No, Filmmaker Lena Dunham Does Not Need To Lose Weight
On Thursday entrenched movie crank Jeff Wells took an unfair and thoroughly incorrect potshot at Lena Dunham, the creator and star of the forthcoming HBO comedy Girls and the critically-acclaimed independent film Tiny Furniture. Wells posted a trailer for Girls along with the following commentary:
"Drop 30 pounds and 75% of the series loses its narrative propellant. I agree that Lena Dunham is essential to the conversation and to 2012 hip film culture, but she needs to do a Jonah Hill and see where she stands without the weight."
Let's start with the unfair part of the criticism. For argument's sake, let's say that he's right, and that Dunham's looks are the "narrative propellant" of her work (they're not—but more on that shortly). Why is that a problem in and of itself? Woody Allen would not be Woody Allen if he did not look like a wizened Jewish hobbit. His non-standard appearance is the basis for his outlook on the world, and it informs his work. Should Woody Allen have ditched the glasses, hit the gym and taken elocution lessons so that he could see where he stood without those idiosyncratic traits as a crutch? No, that is a preposterous suggestion, just as the suggestion that Lena Dunham needs to lose weight for her work to be fairly evaluated. Furthermore, this is insulting to Jonah Hill, whose wonderful performance in Moneyball shows that he's got a range beyond Fallstaffian buffoonery no matter what his weight is.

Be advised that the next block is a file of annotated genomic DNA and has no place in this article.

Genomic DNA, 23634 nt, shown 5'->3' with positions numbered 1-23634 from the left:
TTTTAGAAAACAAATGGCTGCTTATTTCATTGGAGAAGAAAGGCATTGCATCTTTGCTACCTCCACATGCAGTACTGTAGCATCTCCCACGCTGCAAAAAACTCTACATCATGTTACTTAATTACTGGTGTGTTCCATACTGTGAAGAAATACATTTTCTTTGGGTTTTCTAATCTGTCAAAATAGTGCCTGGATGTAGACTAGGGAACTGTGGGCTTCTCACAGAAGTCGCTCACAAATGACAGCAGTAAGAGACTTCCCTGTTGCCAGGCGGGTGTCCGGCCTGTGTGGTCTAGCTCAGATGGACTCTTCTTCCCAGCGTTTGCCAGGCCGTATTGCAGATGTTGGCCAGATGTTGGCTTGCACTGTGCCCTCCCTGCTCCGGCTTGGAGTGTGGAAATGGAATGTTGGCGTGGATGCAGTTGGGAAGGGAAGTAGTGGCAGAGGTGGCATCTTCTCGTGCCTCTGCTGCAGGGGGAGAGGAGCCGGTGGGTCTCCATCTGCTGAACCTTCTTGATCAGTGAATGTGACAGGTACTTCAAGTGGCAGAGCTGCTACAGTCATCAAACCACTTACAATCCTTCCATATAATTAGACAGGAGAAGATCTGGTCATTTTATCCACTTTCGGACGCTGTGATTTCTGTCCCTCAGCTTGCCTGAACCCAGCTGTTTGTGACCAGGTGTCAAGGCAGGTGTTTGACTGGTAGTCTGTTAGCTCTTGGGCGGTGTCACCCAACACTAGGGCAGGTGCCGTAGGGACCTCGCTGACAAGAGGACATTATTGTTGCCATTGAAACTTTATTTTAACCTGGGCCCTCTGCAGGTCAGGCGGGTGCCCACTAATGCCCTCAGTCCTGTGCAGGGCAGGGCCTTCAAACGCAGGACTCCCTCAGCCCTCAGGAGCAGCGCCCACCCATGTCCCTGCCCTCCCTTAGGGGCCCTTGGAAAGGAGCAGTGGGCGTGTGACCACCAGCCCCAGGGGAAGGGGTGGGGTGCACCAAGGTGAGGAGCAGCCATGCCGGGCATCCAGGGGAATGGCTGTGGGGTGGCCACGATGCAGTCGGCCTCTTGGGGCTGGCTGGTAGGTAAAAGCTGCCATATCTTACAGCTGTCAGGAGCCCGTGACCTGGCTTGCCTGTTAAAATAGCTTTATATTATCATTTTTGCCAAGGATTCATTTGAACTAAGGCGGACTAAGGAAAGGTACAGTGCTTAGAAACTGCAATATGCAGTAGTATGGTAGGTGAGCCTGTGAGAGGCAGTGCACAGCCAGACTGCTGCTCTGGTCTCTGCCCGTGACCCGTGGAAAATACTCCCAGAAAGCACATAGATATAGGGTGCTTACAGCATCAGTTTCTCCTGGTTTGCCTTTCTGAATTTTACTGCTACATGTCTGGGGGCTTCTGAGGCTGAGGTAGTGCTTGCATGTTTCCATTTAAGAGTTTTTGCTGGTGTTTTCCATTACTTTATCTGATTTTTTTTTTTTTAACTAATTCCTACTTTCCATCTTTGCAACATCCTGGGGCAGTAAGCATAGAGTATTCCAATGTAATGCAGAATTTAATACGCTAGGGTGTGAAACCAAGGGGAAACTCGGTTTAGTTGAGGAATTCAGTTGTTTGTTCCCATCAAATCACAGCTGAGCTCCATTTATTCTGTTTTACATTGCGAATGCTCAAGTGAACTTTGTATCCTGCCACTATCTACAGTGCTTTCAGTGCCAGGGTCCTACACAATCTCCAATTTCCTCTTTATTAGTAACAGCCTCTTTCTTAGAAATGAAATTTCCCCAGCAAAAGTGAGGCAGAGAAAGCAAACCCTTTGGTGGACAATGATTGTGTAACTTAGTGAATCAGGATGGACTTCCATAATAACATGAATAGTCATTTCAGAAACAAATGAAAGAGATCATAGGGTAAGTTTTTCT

And here's the incorrect part. The majority of the narrative push behind Girls doesn't have much to do with Dunham's weight. Certainly Dunham is not shy about using her naked body for maximum effect, but that effect is awkwardness, and everyone else in the show suffers the same, cringeworthy fate as Dunham's character, Hannah. The show—which by the way, is terrific—is about the various humiliations of being a young woman coming of age. Hollywood-issue bombshell Allison Williams (who plays Dunham's best friend in the show) flails around trying to figure life out just as Dunham's character does, embarrassing herself in dramatic and physically revealing ways.
One thing I will say in semi-defense of Wells—that' he's an equal opportunity "fat"-hater, and disses Jason Segel for his "weight issues"—so I guess he gets points for consistency (Though it's ridiculous that I need to point out that neither Segel nor Dunham would be considered big anywhere outside of Hollywood). Still, his throwaway assessment of Girls is all wrong.
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